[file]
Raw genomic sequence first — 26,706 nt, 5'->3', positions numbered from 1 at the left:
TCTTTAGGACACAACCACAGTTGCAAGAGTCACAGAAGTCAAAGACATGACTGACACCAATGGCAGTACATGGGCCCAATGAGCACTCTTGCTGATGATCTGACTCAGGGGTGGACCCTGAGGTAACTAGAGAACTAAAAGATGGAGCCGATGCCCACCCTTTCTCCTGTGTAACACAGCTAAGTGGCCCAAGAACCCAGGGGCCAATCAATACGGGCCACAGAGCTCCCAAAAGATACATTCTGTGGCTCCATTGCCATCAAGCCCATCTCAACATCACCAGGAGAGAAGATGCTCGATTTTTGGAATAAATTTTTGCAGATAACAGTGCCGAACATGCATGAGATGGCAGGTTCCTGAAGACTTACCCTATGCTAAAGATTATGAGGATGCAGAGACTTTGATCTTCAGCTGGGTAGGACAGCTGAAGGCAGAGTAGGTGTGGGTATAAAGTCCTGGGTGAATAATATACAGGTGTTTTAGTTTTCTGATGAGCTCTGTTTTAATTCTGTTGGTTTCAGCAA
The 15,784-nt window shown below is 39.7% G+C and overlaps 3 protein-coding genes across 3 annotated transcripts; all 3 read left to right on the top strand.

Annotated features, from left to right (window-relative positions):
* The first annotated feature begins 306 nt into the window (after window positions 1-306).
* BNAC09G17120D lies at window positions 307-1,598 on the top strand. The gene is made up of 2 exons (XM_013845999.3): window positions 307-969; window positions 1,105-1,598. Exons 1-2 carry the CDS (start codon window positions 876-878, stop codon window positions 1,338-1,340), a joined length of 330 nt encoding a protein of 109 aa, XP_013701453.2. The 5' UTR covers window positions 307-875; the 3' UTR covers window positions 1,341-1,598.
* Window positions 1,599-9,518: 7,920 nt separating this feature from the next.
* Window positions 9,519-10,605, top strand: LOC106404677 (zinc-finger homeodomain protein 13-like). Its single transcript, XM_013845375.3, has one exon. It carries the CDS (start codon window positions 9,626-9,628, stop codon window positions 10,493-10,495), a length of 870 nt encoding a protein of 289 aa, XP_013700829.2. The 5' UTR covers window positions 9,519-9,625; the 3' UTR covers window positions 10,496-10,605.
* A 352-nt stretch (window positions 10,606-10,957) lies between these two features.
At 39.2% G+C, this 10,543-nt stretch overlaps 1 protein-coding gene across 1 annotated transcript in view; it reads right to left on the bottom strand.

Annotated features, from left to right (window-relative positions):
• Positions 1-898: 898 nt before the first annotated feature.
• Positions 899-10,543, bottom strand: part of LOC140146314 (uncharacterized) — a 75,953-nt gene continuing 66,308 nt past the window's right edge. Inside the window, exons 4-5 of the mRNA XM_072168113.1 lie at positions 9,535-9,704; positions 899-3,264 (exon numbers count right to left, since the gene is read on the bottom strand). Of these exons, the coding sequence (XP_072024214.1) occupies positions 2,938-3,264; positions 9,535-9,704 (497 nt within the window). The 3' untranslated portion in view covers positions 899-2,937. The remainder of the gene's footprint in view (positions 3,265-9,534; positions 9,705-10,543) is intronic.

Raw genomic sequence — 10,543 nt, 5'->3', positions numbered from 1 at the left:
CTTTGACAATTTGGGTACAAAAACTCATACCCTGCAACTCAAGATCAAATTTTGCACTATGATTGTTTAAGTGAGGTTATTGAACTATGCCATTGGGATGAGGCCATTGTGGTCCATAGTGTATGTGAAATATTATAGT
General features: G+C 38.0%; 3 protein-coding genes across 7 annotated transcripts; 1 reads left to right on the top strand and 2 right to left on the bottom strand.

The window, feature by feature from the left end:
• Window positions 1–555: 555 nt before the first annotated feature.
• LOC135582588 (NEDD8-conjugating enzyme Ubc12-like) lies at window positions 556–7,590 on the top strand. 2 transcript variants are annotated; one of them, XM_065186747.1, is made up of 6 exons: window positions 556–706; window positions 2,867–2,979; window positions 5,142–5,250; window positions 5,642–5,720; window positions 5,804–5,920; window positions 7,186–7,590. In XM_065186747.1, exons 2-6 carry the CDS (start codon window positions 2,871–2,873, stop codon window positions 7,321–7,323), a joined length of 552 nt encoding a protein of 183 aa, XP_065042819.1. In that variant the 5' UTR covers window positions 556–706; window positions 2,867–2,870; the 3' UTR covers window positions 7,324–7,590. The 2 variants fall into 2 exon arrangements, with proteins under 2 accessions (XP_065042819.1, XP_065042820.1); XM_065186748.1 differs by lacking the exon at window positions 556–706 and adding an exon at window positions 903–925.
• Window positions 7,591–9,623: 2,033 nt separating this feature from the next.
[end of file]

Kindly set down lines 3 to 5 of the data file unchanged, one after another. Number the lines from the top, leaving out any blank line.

The 15,784-nt window shown below is 39.7% G+C and overlaps 3 protein-coding genes across 3 annotated transcripts; all 3 read left to right on the top strand.

Annotated features, from left to right (window-relative positions):
* The first annotated feature begins 306 nt into the window (after window positions 1-306).